Creating a C/C++ GUI with GTK+

Many programming languages support GUI development as one of the core parts of its language features. C/C++ has no such library attached to it; something like the string library,IO library, and so forth, that we frequently use. This shortcoming opened the horizon for developers to pick from a wide variety of GUI library toolkit available in C/C++. GTK+ is one of them. It stands for GIMP (GNU Image Manipulation Program) Toolkit and can be used to program modern GUI interfaces.

Getting Started.

Here, we shall adhere to the basic form of GTK+, which is its C avatar on the Linux platform. The official site to download GTK+ is https://www.gtk.org. The site contains API documentation, tutorials, and other Gnome libraries that are often used along with GTK. In fact, GTK is built on top of libraries, such as:

  • Glib: It is a general purpose utility library that provides support for threads, dynamic loading, event loops, low-level data structures, and so on.
  • GObject: This library provides full featured object-oriented support in C, without using C++. This library facilitates the language binding created for other languages to give you easy access to C APIs.
  • Pango: This library supports text and layout rendering.
  • ATK: This library provides support to create accessibility tools such as sticky keys, screen readers, and the like.
  • GDK (GIMP Drawing Toolkit): This is the graphics library that provides low-level drawing functions on top of Xlib.
  • GdkPixBuf: This library provides image manipulation functions.
  • Xlib: This library provides low-level graphics support for Linux systems.

When writing code with GTK, we often find that many of the primitive data types are prefixed with ‘g,’ as in gint, gchar, gshort, gpointer, and so forth. These data types ensure that the code can be recompiled on any platform without making any changes. These data types are defined in these libraries to aid cross-platform development.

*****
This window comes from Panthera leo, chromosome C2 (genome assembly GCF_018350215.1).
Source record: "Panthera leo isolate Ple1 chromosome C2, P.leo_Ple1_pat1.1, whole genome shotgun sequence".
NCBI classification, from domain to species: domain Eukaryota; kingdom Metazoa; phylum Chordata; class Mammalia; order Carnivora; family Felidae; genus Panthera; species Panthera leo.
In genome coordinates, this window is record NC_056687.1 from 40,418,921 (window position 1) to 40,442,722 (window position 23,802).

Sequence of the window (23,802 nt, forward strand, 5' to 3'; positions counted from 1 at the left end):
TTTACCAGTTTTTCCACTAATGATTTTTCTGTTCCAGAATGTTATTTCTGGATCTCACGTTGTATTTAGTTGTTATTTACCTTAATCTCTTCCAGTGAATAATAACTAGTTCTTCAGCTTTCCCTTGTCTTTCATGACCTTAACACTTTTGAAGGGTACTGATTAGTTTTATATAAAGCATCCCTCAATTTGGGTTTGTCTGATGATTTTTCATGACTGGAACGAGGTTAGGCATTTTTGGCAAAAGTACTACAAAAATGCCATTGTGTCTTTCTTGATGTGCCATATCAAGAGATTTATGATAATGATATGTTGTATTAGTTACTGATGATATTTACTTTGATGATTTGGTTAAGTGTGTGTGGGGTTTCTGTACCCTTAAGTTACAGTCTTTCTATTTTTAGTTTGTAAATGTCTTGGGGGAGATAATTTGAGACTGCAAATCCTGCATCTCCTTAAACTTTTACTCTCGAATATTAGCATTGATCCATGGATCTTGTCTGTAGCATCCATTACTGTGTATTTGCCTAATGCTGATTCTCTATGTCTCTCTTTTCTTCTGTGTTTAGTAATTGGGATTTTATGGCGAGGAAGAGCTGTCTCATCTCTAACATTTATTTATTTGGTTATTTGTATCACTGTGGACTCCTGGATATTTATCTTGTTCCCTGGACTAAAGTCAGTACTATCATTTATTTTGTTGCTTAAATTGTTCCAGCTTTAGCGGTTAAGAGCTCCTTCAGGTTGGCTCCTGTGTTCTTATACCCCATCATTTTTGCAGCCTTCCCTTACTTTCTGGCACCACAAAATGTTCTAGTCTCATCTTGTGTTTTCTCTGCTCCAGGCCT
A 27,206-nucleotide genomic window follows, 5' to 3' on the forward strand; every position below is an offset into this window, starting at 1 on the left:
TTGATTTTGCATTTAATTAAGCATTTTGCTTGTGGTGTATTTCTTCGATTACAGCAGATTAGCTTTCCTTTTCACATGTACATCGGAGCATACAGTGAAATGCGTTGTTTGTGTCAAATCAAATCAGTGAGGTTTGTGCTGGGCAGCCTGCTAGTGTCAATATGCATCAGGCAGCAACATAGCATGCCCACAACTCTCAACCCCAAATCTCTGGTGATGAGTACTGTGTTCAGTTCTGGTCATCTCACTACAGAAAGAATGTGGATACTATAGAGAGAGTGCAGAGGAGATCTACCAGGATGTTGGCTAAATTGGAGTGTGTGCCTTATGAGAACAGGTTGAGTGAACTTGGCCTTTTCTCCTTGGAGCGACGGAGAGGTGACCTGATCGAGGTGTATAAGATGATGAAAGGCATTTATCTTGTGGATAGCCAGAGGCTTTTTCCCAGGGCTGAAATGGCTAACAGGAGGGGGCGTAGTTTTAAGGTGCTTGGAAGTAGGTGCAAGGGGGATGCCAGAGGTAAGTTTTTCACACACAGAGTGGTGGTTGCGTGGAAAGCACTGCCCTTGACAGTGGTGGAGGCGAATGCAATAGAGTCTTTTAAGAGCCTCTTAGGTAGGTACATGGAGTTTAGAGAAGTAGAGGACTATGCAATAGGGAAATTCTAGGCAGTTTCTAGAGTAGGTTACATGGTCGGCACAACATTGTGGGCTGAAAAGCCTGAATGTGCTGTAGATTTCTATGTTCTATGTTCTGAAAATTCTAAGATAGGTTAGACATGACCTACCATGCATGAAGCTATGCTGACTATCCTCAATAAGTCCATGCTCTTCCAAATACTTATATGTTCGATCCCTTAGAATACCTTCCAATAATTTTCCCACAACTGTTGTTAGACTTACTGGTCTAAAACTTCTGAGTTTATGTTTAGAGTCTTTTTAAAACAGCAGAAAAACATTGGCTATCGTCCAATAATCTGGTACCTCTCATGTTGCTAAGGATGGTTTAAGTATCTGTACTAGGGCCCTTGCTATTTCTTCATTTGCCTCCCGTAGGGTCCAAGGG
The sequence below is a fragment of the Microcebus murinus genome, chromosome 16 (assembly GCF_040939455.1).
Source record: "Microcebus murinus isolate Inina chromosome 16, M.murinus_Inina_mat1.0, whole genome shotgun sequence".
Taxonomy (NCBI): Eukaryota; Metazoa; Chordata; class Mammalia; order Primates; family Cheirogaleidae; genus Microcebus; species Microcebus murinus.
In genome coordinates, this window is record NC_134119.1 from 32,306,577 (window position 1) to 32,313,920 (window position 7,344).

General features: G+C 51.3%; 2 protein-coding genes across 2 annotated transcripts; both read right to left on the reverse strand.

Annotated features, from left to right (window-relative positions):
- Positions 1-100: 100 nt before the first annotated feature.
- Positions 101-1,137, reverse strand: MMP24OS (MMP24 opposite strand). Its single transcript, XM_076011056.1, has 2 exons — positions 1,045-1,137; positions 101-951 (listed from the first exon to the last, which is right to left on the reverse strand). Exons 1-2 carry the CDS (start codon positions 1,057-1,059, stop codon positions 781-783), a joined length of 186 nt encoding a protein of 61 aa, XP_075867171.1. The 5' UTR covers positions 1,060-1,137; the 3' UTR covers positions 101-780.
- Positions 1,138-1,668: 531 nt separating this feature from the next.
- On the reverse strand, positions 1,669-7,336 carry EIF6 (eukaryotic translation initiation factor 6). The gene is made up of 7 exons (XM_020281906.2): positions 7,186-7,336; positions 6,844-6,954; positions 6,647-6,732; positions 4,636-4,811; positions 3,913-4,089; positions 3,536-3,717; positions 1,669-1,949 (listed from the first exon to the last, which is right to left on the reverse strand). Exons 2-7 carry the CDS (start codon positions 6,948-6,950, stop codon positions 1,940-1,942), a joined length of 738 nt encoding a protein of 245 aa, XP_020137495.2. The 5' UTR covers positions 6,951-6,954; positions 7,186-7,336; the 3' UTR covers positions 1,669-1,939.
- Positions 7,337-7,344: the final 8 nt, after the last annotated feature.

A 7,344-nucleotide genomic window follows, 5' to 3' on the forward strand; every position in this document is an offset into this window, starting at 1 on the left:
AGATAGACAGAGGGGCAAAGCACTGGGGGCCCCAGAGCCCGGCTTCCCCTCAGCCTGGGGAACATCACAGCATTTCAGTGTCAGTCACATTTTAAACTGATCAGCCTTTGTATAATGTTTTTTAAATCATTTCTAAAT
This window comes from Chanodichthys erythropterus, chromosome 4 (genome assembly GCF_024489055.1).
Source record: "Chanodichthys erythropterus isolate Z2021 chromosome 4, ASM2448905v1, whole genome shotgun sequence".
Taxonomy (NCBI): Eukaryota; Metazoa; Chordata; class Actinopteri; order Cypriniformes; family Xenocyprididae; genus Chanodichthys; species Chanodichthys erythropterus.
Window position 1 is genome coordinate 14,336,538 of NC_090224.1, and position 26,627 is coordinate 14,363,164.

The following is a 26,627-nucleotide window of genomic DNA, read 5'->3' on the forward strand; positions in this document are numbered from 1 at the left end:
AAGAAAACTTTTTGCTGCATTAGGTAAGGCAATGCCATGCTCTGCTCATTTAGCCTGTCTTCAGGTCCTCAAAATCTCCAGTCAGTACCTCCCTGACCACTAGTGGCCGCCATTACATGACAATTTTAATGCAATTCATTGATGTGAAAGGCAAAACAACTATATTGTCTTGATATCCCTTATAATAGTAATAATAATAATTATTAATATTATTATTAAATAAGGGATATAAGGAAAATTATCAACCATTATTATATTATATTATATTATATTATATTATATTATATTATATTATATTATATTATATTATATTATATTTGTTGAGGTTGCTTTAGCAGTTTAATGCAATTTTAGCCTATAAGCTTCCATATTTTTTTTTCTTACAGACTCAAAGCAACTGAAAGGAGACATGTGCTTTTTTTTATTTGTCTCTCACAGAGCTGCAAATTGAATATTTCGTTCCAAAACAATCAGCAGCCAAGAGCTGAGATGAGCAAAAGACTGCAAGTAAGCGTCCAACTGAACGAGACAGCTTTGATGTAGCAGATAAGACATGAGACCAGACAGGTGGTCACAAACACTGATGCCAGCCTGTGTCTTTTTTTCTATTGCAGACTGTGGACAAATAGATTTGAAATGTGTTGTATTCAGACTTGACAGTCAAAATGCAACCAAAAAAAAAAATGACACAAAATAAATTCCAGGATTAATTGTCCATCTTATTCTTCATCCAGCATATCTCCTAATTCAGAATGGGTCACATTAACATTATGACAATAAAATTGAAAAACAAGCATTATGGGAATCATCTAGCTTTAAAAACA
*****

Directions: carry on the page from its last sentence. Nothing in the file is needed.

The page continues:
The main problem of GUI programming is that it is inherently object-oriented. Therefore, a procedural paradigm does not fit perfectly in the scheme. For this reason, in spite of GTK being written in C, it provides object-oriented support through GObject. Note that this object-oriented support has nothing to do with C++. C++ has its own GTK library, called gtkmm. GObject facilitates some of the object-oriented principles, like polymorphism and inheritance with the help of macros. The following hierarchical relation will clarify the idea further.

The GObject hierarchical relation structure

Figure 1: The GObject hierarchical relation structure
Figure 1: The GObject hierarchical relation structure

tkWindow is a child of or inherits GtkBin, which itself is a child of GtkContainer; therefore, an object of GtkWindow can call the function defined in GtkBin or GtkContainer. This is an example of object-oriented behavior enforced in C by GTK.

GUI with GTK.

Let us understand a few things from our first GTK code in C. First, we include the header file <gtk/gtk.h>. This includes all the files one needs to create a GUI, including the Glib library.

Figure 2: GTK2 program in action
Figure 2: GTK2 program in action

Publicado por djalmabina

WordPress and Google Maps developer,Blogger, Article Writer,Freelance Writer. Please look my recent Blogs: https://geatland.wordpress.com/

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